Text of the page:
An issue often overlooked when discussing the end of support for Windows 7, is the third-party application issue. Many software providers will not support their software if it is installed and running on an unsupported operating system. Additionally, some software you purchase may not install on Windows 7 at all. This will become more prevalent as time passes.

Additionally, Microsoft will stop patching Windows 7 with security updates. The patches provided by Microsoft for Windows 7 help keep the operating system secure, and as time passes the un-patched operating system will become more and more insecure and prone to compromise by hackers.

One bright spot on the horizon, if you choose to upgrade to Windows 10 from a properly licensed and activated copy of Windows 7, is that you may not need to pay for Windows 10. As of this writing, I am able to upgrade Windows 7 computers to Windows 10 and activate them with a valid and legal digital license at no cost other than the $100 flat rate I charge to perform the upgrade. That is a savings of approximately $140 – $200 per computer, depending on the edition you get.

If you need help upgrading your desktop, laptop or a whole organization give us a call.

IC3 Annual Report – 2018 Internet Crime Report

Dear Reader,

The FBI is the lead federal agency for investigating cyber-attacks by criminals, overseas adversaries, and terrorists, and the FBI’s IC3 provides the public with a trustworthy and convenient reporting mechanism to submit information concerning suspected Internet facilitated criminal activity.

The 2018 Internet Crime Report emphasizes the IC3’s efforts in monitoring trending scams such as Business Email Compromise (BEC), Extortion, Tech Support Fraud, and Payroll Diversion. In 2018, IC3 received a total of 351,937 complaints with losses exceeding $2.7 Billion.

This past year, the most prevalent crime types reported by victims were Non-Payment/NonDelivery, Extortion, and Personal Data Breach. The top three crime types with the highest reported loss were BEC, Confidence/Romance fraud, and Non-Payment/Non-Delivery.

In February 2018, the IC3 established the Recovery Asset Team (RAT) to assist in the recovery of funds for victims involved in BEC schemes by streamlining communications to financial Institutions. The RAT works within the Domestic Financial Fraud Kill Chain (DFFKC) to recover fraudulent funds wired by victims. The DFFKC is a partnership between law enforcement and financial entities. In 2018, the IC3 RAT notified 56 field offices and 12 Legal Attachés of 1,061 DFFKC’s totaling $257,096,992, a recovery rate of 75%.

Another new asset of the IC3 was the creation of the Victim Specialists-Internet Crimes (VSIC) position. The VSIC contact victims of internet crimes, provide crisis intervention, conduct needs assessments, and refer victims to resources and referrals when appropriate. This new position is designed to ensure timely support and services are provided to victims to prevent further victimization and to engage the recovery process as quickly as possible. These positions also lead to a greater coordination of services with the victim’s local field office Victim Specialist.

We hope this report provides additional information of value as we work together to protect our nation against cyber threats.

Matt Gorham
Assistant Director
Cyber Division
Federal Bureau of Investigation

Read the full report here: https://www.ic3.gov/Media/PDF/AnnualReport/2018_IC3Report.pdf

Security Update – 2019

Article (PSA-0011)
Submitted by: Billy Joe Long, Owner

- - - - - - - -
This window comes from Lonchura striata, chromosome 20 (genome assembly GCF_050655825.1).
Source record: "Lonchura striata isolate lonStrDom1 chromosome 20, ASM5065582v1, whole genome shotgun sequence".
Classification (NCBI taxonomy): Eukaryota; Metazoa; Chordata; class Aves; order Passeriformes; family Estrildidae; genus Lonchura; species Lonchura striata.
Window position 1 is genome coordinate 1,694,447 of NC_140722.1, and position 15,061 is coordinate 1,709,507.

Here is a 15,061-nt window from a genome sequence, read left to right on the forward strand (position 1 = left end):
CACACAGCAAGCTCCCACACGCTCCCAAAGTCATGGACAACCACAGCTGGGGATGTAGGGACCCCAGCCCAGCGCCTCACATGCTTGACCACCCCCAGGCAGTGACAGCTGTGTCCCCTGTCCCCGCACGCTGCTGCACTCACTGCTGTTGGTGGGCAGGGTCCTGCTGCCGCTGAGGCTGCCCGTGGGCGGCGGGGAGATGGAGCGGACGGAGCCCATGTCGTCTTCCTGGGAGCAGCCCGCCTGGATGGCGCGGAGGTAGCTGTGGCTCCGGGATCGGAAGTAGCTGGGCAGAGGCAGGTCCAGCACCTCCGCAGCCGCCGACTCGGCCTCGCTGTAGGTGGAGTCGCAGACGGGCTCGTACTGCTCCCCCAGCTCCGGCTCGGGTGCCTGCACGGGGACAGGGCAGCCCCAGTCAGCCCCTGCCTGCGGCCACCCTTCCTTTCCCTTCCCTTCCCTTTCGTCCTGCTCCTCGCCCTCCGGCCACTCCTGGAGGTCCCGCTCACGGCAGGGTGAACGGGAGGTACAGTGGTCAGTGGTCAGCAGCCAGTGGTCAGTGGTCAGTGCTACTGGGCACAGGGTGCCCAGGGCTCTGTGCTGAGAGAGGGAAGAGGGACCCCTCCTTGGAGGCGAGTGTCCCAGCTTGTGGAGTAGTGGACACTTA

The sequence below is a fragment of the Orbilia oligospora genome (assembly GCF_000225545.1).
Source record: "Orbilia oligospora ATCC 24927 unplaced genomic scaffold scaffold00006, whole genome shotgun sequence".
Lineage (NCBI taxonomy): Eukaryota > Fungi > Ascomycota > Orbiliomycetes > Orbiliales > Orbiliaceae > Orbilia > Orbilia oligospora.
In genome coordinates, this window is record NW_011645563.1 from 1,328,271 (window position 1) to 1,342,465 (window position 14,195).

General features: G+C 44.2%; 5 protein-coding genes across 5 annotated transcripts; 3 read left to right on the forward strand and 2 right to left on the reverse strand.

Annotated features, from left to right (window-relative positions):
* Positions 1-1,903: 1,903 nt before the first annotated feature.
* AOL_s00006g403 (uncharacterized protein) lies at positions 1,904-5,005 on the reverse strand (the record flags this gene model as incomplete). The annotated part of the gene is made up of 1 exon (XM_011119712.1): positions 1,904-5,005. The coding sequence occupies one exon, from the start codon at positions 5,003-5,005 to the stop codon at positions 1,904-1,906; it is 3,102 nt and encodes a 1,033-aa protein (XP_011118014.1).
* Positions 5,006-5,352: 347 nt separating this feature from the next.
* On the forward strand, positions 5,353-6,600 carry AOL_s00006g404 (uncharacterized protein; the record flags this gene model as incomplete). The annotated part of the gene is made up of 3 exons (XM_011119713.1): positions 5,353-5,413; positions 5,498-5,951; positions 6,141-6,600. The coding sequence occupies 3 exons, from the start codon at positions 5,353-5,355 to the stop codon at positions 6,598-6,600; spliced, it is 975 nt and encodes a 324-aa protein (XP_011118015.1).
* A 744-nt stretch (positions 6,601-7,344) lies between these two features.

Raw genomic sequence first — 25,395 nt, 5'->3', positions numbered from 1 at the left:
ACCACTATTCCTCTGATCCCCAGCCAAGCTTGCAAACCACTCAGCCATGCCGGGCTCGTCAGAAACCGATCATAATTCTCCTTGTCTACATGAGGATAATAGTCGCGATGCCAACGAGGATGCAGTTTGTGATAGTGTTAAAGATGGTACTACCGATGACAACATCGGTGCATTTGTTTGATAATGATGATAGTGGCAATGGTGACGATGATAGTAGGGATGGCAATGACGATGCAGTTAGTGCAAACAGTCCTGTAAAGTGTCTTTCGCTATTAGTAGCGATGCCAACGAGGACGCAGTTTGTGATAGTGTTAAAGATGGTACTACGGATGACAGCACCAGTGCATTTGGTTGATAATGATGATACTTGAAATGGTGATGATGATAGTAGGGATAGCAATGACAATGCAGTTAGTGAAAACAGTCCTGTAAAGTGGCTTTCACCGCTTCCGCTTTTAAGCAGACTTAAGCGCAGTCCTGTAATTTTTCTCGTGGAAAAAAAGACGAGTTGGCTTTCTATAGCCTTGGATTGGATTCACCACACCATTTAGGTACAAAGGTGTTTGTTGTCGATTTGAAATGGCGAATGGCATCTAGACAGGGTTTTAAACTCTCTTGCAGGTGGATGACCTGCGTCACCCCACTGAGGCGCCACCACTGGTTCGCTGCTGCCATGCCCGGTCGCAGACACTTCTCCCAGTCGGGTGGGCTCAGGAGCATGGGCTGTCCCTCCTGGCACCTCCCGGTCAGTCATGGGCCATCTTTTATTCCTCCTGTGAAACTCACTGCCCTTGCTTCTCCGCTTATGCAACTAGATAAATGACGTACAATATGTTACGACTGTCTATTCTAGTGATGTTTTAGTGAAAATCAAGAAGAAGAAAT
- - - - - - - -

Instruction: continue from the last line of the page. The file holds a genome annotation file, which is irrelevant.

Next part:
Company: PSA Computer Services
Titled: Security Update
Original release date: February 16, 2019

Security Update

“From the sudden spread of WannCry and Petya/NotPetya ransomware, to the swift growth in coinminers, 2017 provided us with another reminder that digital security threats can come from new and unexpected sources. With each passing year, not only has the sheer volume of threats increased, but the threat landscape has become more diverse, with attackers working harder to discover new avenues of attack and cover their tracks while doing so.” – Excerpt from Symantec 2018 Internet Security Threat Report (ISTR), volume 23, clarifications by Billy Long.

The Internet can be a dangerous and costly place. Network and computer security threats are a very real concern for businesses and home users alike. Symantec, the world’s leading cyber security company, reported an astounding 8,500% (yes, that’s correct eight thousand five hundred) increase in detections of coinminers on endpoint computers, a 92% increase in new downloader variants and an 80% increase in new malware on Macs.

Data and identity theft are a profitable sector, but that is not the only thing at risk in today’s Internet connected world. Your network connected device has processing power and that processing power has become a commodity to many “bad actors” who are diligently punching in to work each day.

These “attack teams” or “attack groups” are constantly developing methods for infecting devices and computers with malware for their own nefarious purposes. Malware can spread through, what appear to be, legitimate files, links or websites. What’s even worse is “attack toolkits,” can be downloaded for free or purchased from the Internet making cybercrime accessible and inexpensive to commit and allowing these crimes to be perpetrated by relatively unsophisticated attackers.

It’s important for all Internet users to have a basic understanding of these threats and to learn how to protect themselves. This article is the first in a series of articles which will provide an overview of malware threats, suggestions for infection prevention and steps to take if you suspect your computer is infected.

What Is Malware?

The word “malware” is a portmanteau, blended from the words “malicious” and “software.” It is most often used as a catchall term for computer related threats such as viruses, spyware, adware, and other software installed without a user’s consent or knowledge.